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How will No Child Left Behind Waiver affect Moore County students?

Posted on Monday, February 13, 2012 at 5:28 pm

The Moore County Schools logoLast Thursday, President Barack Obama released Tennessee and nine other states from some of the strict, sweeping requirements of the No Child Left Behind Act.

The President issued waivers to Tennessee, Colorado, Florida, Georgia, Indiana, Kentucky, Massachusetts, Minnesota, New Jersey and Oklahoma.

New Mexico applied for the waiver but did not get it, though national news sources report that education officials in that state are still working with the White House to earn exemption approval.

The NCLB exemption gives those states flexibility to design, and execute their own plans for improving student preparation and evaluation.

According to Associated Press (AP) reports, a total of 28 other states, the District of Columbia and Puerto Rico have signaled that they, too, plan to seek waivers.

The states of Pennsylvania, Texas and California have not indicated they will seek a waiver – although they say there is nothing preventing them from doing so at a later date.

What is the No Child Left Behind Act?

George W. Bush proposed and enacted the law in 2001. It received bipartisan support in Congress.

The intention of the 2001 NCLB Act was pretty simple: get American students to perform at grade level in both reading and math by the year 2014.

However, as that deadline looms, educators both locally and across the nation says that the burdens of NCLB outweigh its overall good and complain that it hurts students more than it helps.

 Unfunded Mandates

Critics say the law forces unfunded mandates onto school systems – especially those in small, rural communities like Moore County.

Moore County Director of Schools Chad Moorehead says the unfunded mandate portion of the NCLB act impacted Moore County students, primarily from the state level.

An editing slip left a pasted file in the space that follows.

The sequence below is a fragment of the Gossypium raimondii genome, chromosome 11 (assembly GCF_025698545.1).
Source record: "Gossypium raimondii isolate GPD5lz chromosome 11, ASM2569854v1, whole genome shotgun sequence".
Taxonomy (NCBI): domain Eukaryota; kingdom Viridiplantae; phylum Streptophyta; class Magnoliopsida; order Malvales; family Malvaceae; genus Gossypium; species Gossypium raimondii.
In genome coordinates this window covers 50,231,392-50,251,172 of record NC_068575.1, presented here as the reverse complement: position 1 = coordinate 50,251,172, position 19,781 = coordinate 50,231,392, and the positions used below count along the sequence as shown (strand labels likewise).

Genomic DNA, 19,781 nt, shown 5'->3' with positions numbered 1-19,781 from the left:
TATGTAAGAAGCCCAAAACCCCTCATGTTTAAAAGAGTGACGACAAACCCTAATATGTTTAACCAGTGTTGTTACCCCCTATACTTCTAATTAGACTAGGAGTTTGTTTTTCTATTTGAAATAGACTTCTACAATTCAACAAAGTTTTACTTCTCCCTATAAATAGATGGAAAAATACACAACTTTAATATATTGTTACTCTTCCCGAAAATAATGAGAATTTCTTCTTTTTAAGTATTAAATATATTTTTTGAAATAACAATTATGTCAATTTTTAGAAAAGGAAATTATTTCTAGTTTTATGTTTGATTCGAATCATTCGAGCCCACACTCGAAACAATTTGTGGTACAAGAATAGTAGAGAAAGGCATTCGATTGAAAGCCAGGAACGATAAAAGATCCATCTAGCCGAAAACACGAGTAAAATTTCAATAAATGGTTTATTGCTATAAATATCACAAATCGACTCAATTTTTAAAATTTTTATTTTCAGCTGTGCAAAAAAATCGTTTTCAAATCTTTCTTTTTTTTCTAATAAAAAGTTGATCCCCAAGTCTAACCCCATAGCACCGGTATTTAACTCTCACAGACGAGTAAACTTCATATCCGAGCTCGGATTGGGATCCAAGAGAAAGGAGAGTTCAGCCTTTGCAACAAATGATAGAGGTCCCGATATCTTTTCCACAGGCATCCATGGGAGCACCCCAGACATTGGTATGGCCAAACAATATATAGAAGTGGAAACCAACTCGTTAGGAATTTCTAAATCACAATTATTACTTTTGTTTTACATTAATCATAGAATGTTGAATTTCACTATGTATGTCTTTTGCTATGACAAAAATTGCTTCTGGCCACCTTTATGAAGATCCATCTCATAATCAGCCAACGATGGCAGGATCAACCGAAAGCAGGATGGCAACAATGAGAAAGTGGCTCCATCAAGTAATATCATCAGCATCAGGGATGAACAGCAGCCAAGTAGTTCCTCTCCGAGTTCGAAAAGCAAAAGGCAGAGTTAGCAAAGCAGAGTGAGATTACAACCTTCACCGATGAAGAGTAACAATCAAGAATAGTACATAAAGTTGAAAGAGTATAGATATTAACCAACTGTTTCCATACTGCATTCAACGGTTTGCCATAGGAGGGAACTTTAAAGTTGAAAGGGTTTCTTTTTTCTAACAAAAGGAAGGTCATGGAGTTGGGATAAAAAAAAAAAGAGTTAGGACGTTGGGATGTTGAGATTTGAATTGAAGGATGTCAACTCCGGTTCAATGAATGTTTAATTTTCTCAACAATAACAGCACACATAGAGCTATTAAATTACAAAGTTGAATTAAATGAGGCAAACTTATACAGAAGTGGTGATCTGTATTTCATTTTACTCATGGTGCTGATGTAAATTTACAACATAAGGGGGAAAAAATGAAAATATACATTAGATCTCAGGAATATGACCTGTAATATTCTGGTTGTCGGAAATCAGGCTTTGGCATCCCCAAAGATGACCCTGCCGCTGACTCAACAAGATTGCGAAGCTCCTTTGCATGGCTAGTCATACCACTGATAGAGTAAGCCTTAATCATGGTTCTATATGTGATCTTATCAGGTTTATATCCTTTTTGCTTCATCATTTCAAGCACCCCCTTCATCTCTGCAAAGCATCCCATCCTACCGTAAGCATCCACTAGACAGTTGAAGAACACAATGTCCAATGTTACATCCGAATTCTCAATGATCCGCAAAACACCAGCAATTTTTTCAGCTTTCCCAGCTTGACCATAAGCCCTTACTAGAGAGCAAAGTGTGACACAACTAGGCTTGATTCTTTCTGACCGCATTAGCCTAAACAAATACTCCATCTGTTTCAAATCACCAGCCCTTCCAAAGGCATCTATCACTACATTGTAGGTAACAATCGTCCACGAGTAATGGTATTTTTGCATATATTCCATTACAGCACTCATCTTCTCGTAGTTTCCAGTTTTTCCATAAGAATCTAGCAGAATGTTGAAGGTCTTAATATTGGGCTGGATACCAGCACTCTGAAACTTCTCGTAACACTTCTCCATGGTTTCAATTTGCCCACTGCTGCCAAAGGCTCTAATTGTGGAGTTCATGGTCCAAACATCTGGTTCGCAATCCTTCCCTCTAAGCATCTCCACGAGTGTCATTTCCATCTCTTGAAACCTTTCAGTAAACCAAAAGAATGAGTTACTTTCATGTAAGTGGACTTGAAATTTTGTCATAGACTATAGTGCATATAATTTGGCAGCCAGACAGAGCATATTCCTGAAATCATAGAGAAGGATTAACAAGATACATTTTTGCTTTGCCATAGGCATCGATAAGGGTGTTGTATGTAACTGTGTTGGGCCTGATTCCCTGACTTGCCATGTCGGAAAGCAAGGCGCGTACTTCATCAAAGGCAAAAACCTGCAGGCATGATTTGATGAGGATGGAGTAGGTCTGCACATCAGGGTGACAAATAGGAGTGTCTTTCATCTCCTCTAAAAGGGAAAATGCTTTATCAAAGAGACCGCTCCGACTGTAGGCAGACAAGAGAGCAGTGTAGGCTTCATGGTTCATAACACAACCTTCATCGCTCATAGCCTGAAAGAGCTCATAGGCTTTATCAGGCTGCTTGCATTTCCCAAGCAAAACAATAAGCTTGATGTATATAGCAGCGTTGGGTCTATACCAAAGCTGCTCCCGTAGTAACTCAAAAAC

“While local dollars have been spent to ‘fill the gaps’ in certain areas, I believe the state shouldered much of the burden,” said Director Moorehead.

Standardized Tests

Other critics worry about the law’s reliance on standardized tests to gauge performance– claiming that in order to be successful, teachers are forced to focus on “teaching for the test” rather that individualized instruction.

Though he recognizes standardized testing as a necessary evil, Director Moorehead says that so-called “teaching to the test” becomes a problem mainly when teachers feel forced to only cover what the students will be tested on at the end of the year and ignores the teachable moments that arise throughout the year that would allow a teacher to spend time on items that do not appear on the list of standards to be covered.

“Often throughout a school year events occur that would naturally allow a teacher to stop and teach the students about an important aspect of life.  When a teacher feels they must ignore these opportunities or their students may not perform well on a standardized test, we have all lost,” says Director Moorehead.

Director Moorehead explains that the NCLB requirements will basically be replaced by the Race to the Top initiative that Tennessee opted into last year.

The Top initiative utilizes a new system of teacher evaluation, which uses student standardized test scores as half of that measure. However, many teachers in Tennessee teach a subject or grade level that doesn’t yet utilize standardized testing.

The State Department of Education has indicated its plan to install standardized tests for all subjects and grade levels to fix this problem.

“Last fall I asked state officials how this would be funded and I was told that local school districts would be required to purchase these tests.  Moore County cannot afford to do this,” says Director Moorehead.

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